Big win, no love for Romney

     Mitt Romney might have won the Florida Primary, but he hasn’t won the hearts of Valencia students.
“Hell, no!” said Sara Thompson when she learned of Romney’s win, with 46 percent of the vote.
“We don’t like Romney,” echoed Brady Algir, a philosophy major. Thompson, a music production major, and Algir are both ardent Ron Paul supporters.
With 98 percent of precincts reporting, Paul had claimed seven percent, putting him in fourth behind Rick Santorum (14 percent) and Newt Gingrich (32 percent). But among 18-29 year-olds, Paul came in second with 25 percent, behind Romney’s 46 percent and just ahead of Gingrich’s 21 percent. Santorum stayed steady with 14 percent.
Despite Paul’s frequently poor placement in primaries, his supporters maintain their fervor.
“Ron Paul is the only one who can beat Obama,” said Algir, who favors Paul because of his realistic approach to issues like the treatment of drug addicts with therapy, rather than criminal charges.
Some students were willing to acknowledge Paul’s flaws and the long odds stacked against him, but still expressed their support.
“I look at Ron Paul as the lesser evil,” said Sean Nelson.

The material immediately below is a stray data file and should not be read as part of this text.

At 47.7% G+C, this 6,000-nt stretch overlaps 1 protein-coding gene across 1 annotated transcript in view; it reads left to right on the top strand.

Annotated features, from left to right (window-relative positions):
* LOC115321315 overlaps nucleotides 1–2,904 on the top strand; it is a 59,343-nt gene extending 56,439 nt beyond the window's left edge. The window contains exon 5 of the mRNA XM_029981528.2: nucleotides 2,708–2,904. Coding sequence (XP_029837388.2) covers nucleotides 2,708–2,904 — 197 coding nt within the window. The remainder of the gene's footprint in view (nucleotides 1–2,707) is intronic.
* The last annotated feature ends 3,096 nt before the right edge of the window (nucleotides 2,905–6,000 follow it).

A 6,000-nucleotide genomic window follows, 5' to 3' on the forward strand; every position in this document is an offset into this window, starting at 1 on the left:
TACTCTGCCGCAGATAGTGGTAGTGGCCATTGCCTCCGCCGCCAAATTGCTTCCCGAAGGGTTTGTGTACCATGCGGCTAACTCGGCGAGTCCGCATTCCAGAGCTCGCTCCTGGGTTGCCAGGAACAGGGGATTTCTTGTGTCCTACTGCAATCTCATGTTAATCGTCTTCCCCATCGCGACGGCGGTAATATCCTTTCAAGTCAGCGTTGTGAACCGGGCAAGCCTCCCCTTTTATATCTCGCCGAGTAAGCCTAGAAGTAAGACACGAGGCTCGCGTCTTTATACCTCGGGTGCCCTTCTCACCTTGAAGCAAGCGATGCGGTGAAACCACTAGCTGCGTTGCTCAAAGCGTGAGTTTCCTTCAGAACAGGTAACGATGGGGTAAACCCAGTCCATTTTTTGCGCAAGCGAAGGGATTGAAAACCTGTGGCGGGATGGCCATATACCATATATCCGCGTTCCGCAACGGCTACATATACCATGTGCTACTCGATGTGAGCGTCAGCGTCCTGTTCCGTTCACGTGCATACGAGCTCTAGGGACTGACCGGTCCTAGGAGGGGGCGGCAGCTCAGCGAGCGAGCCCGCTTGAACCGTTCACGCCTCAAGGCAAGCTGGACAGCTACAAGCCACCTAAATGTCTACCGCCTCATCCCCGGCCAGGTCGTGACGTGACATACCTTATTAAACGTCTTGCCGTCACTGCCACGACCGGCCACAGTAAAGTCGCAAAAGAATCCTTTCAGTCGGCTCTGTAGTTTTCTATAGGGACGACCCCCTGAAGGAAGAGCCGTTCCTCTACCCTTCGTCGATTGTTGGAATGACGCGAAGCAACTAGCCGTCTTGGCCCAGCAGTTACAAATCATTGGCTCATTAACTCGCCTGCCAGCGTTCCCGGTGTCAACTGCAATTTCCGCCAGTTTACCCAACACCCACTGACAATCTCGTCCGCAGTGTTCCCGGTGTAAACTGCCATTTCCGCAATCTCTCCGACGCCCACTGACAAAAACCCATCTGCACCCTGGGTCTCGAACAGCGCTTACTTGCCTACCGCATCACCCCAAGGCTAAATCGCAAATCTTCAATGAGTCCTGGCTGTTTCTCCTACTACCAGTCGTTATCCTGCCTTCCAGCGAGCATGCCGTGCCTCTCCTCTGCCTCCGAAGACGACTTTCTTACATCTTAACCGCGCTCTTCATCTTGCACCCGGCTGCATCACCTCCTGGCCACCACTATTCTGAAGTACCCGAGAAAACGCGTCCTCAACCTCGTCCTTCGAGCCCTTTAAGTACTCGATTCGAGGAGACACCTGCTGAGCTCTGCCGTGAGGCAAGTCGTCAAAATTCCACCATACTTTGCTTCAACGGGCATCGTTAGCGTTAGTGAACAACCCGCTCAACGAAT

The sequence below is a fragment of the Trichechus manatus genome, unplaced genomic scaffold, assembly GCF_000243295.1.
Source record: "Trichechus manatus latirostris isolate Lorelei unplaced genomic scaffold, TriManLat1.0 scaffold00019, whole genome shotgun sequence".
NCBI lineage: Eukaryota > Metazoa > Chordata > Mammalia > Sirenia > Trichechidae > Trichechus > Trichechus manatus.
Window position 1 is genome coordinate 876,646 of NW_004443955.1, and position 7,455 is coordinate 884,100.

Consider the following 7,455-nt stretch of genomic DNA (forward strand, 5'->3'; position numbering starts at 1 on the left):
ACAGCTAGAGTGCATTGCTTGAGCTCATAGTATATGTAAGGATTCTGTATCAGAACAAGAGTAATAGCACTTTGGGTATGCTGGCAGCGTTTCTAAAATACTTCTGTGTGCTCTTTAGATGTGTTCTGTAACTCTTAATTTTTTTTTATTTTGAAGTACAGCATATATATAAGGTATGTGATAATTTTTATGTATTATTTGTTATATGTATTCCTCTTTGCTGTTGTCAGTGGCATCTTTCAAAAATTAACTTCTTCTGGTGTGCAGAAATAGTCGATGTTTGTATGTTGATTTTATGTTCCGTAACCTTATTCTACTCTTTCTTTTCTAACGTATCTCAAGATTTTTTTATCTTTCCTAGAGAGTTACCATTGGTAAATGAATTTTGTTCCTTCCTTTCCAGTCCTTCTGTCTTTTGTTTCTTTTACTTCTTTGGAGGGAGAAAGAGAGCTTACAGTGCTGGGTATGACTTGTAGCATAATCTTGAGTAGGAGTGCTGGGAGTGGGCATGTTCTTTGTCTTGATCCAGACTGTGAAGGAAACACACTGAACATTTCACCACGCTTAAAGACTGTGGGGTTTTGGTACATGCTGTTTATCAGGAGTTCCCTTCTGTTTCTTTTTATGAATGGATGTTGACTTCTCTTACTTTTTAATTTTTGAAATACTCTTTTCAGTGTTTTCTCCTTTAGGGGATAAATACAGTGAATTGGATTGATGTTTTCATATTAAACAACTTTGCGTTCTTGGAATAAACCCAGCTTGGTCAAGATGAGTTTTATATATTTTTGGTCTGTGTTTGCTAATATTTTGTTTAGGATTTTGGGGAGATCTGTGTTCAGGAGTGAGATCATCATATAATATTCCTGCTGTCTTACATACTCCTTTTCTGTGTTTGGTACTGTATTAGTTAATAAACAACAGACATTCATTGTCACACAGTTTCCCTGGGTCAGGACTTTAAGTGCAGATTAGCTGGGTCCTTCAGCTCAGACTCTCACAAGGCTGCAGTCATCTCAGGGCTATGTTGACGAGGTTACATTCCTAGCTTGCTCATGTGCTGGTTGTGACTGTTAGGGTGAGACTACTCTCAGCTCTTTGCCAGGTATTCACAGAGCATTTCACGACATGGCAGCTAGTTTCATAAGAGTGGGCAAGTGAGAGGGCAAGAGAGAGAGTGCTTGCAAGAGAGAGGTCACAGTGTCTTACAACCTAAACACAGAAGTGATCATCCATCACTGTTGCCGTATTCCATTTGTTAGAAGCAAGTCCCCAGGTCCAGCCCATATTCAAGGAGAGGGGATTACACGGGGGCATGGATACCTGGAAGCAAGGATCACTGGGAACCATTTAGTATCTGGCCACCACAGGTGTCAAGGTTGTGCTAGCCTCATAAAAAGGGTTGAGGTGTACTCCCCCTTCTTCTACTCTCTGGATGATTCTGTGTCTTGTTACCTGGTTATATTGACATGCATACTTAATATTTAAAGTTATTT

Romney was the favorite going into the primary, with a projected double-digit advantage. He captured the votes of Florida’s 50 delegates, the biggest win so far for a candidate.
Many Valencia students remained apathetic about the primary results.
“I don’t like any of the Republican candidates,” said Shirley Riddle, a nursing major, adding that no matter who wins, she will be voting for President Obama.
Florida is a closed primary state, and only Florida residents who are registered as Republicans were able to vote. This perhaps contributes to the low level of interest and participation among students, many of whom are registered as independents.
An estimated two million of Florida’s four million registered Republicans cast votes. Hispanic voters turned out in record numbers. Romney, who only captured 14 percent of Hispanic votes in the 2008, surged among the demographic this year, with 54 percent of Hispanic votes.
Romney captured 44 percent of the white vote. His share was lowest among married men, with only 36 percent of that vote. Gingrich was right behind with 34 percent of votes among married men, but a distant 28 percent to Romney’s 51 percent among married women.
Romney leads the delegate count with 87, but is still far from the requisite 1,144 to nab the nomination.